- The rulemaking is here (81 FR 28162, 5/9/2016)
- A Health Affairs short summary overview is here. Advisory Board provides "ten key takeaways," here. For a blog on the patient engagement framework, here. For a 7-point blog on the HIT framework, by John Halamka, here. For an article and links see HiTech, here. For a rundown at Dive Healthcare, here.
- A CMS blog that discusses the need for, and approach to, EHR incentive reform, is here. The term "meaningful use" is dead. Long live the term, "Advancing Care Information" or ACI.
- Even more CMS fact sheets and summaries are online at CMS, here. And don't miss the CMS YouTube animated infomercial, here.
More after the break.
Critics have complained that the acronym festival of MACRA, MIPS, and APS system will be vague, onerous, not different enough, and confusing. (For links to some of the critiques, here.)
At its heart, MACRA rolls up existing PQRS, EHR, ePrescribing, and resource based (aka cost!) metrics into one summary metric.
(Sounds like, instead of getting a hard to understand $50 penalty for speeding and a separate confusing $50 penalty for no-turn-single, you would now get a single unified and easier to understand $100 penalty for the speeding and turn signal combined program, the S-TS-CP).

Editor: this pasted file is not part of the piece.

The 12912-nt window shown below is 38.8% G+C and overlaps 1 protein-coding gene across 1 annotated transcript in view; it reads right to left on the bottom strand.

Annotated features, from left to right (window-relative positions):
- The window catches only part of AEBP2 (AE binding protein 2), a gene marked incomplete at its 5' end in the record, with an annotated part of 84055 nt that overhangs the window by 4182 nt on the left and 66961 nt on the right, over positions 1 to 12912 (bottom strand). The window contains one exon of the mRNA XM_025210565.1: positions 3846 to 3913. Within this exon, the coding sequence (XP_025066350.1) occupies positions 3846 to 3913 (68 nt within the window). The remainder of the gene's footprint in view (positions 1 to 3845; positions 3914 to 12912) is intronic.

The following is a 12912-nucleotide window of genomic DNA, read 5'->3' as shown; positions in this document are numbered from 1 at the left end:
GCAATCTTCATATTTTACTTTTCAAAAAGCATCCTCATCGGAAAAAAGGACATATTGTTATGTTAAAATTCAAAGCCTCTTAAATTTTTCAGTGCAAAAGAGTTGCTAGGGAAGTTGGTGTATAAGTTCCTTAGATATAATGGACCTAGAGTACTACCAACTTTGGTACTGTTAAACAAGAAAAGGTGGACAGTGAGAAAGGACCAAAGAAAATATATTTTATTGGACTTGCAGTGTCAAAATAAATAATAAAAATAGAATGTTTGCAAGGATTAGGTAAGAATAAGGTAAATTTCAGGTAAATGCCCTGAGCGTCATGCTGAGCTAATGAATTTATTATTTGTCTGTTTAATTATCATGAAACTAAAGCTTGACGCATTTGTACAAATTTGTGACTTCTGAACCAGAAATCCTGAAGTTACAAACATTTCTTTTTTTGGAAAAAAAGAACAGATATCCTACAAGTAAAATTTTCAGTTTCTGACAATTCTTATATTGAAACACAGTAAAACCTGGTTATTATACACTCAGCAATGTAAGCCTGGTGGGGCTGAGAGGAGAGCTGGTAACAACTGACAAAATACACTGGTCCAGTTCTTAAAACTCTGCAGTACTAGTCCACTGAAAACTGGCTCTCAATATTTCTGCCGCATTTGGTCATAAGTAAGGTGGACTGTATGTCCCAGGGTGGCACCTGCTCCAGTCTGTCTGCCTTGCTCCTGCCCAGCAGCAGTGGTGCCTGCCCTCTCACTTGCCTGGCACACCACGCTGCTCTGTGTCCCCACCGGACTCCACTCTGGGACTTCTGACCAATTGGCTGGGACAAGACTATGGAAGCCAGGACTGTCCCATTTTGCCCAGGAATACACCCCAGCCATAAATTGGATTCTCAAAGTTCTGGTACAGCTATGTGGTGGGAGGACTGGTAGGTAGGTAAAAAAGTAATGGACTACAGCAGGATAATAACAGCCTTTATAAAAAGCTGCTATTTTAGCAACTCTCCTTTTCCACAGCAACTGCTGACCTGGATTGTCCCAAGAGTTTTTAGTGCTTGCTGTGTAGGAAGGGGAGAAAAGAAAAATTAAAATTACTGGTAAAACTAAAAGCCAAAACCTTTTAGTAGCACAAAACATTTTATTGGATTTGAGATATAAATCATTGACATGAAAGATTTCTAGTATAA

The system will kick off by measuring physician activity from the beginning to end of CY2017, assessing it mathematically as claims come in (during CY2018), and then doling out rewards and penalties in CY2019 based on the CY2017 claim files. This means for the first round of budget payouts (occuring in 2019) CMS has little time to change the existing metrics and rules (by 1/1/2017).
However, the rulemaking, which everyone will be digesting for weeks, signals that over time, CMS wants to undertake more forward-thinking and more assertive reforms to the incentive systems that Congress creative one legislative hiccup at a time over ten years. Comments are due by June 27.
On a policy note, CMS noted that a physician's patients must be risk-profiled (just like commercial insurance patients) for the resource use parameter. In the past, inner city hospitals and some policy experts have noted that a powerful flag of increased resource use is low socioeconomic status (SES), which CMS has always refused to use as a resource weighting factor. HHS must continue to study this issue and must report to Congress in October 2016, as seen on page 12 of the rule:
[p 12] The U.S. Department of Health & Human Services’ (HHS) Office of the AssistantSecretary for Planning and Evaluation (ASPE) is conducting studies and making recommendations on the issue of risk adjustment for socioeconomic status on quality measures and resource use as required by section 2(d) of the Improving Medicare Post-Acute Care Transformation Act of 2014 (the IMPACT Act) and expects to issue a report to Congress by October 2016. We will closely examine the recommendations issued by ASPE and incorporate them, as feasible and appropriate, in future rulemaking. [Also p. 102, 132].